Article

Outcomes of continent catheterizable stomas for urinary and fecal incontinence: comparison among different tissue options

Division of Paediatric Urology, Miami Children Hospital, Miami, Florida, USA.
BJU International (Impact Factor: 3.13). 05/2005; 95(7):1053-7. DOI: 10.1111/j.1464-410X.2005.05465.x
Source: PubMed

ABSTRACT To retrospectively review the outcome of appendix, transverse tubularized intestine segments, caecal flap, gastric tube and others tissue options used as a continent stoma for urinary and fecal incontinence.
Between January 1993 and January 2003 we created 179 continent stomas to treat urinary and fecal incontinence in 135 patients (81 females and 54 males; mean age at surgery 13 years, 118, 87%, aged <17 years). We used either appendix (112), a short segment of bowel following the Yang-Monti technique (49), gastric augment single pedicle tube (eight), caecal flap (seven), Casale continent vesicostomy (two) and Meckel's diverticulum (one). Thirty-six patients had both urinary and fecal continent stomas created.
The mean follow-up for the appendix group was 46 months for the urinary stoma and 23 months for the Malone antegrade continent enema (MACE) stoma. Stoma-related complications occurred in 24 of 112 (21%) patients; there was complete channel fibrosis in five (4%). The mean follow-up for the Yang-Monti group was 38 months for the urinary and 59.2 months for the MACE stoma. There were stoma-related problems in 11 of 49 (22%) patients, with complete channel fibrosis in three (6%). Overall, in the long-term follow-up, there were stoma-related complications in 42 of 179 (23.5%) procedures.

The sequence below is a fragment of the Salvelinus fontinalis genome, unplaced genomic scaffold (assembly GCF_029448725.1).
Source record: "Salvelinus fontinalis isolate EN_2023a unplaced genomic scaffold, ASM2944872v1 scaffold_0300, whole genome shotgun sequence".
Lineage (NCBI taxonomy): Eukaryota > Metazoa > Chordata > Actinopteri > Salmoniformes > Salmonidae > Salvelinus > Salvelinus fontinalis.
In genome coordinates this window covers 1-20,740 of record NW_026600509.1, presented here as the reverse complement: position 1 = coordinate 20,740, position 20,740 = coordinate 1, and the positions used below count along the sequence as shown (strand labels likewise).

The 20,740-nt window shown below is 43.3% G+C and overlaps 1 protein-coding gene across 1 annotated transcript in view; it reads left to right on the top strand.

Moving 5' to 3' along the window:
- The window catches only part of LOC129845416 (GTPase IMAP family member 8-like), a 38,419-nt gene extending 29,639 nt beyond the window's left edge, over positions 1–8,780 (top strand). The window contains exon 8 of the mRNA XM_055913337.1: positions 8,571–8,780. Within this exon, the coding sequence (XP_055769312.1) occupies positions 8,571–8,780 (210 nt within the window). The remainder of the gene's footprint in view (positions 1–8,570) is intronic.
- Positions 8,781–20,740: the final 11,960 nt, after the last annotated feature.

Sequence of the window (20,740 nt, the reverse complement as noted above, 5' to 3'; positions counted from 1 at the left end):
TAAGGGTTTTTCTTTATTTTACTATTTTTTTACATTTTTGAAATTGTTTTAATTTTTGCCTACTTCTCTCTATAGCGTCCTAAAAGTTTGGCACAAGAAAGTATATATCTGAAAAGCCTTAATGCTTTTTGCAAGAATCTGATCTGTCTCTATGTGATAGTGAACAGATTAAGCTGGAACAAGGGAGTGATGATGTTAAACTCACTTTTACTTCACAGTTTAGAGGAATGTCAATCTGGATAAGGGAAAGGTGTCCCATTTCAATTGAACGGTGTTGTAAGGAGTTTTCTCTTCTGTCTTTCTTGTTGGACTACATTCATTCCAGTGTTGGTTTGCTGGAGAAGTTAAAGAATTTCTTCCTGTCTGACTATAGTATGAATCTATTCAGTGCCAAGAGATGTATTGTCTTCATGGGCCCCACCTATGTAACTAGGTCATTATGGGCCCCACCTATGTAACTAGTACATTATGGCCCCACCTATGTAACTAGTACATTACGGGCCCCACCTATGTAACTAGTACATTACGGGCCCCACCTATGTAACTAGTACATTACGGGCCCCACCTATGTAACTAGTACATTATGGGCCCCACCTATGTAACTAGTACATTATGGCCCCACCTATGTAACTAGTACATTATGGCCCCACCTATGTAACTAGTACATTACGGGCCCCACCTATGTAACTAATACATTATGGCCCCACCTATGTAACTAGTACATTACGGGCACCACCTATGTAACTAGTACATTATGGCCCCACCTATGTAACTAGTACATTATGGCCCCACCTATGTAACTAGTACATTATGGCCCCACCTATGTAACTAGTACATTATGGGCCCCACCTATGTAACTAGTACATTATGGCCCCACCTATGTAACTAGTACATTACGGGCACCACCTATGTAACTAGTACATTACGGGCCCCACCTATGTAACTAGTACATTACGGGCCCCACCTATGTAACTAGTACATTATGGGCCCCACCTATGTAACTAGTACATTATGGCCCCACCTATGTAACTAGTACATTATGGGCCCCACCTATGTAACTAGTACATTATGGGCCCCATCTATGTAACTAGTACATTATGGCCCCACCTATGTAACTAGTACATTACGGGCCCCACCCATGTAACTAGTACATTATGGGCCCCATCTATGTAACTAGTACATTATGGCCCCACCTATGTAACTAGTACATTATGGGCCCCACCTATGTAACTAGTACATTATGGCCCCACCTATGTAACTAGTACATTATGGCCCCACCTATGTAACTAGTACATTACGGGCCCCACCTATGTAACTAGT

Continent catheterizable stomas are a feasible and reliable method for treating urinary and fecal incontinence. Long-term success can be accomplished with appendix, transverse tubularized intestinal segments and caecal flaps, with similar complication rates in all groups. Surgeon preference and individual patient status should determine the surgical technique to be used.

0 Followers
 · 
136 Views
  • [Show abstract] [Hide abstract]
    ABSTRACT: The surgical approach to treating fecal incontinence is complex. After optimal medical management has failed, surgery remains the best option for restoring function. Patient factors, such as prior surgery, anatomic derangements, and degree of incontinence, help inform the astute surgeon regarding the most appropriate option. Many varied approaches to surgical management are available, ranging from more conservative approaches, such as anal canal bulking agents and neuromodulation, to more aggressive approaches, including sphincter repair, anal cerclage techniques, and muscle transposition. Efficacy and morbidity of these approaches also range widely, and this article presents the data and operative considerations for these approaches.
    Gastroenterology clinics of North America 12/2013; 42(4):815-36. DOI:10.1016/j.gtc.2013.09.006 · 1.92 Impact Factor
  • [Show abstract] [Hide abstract]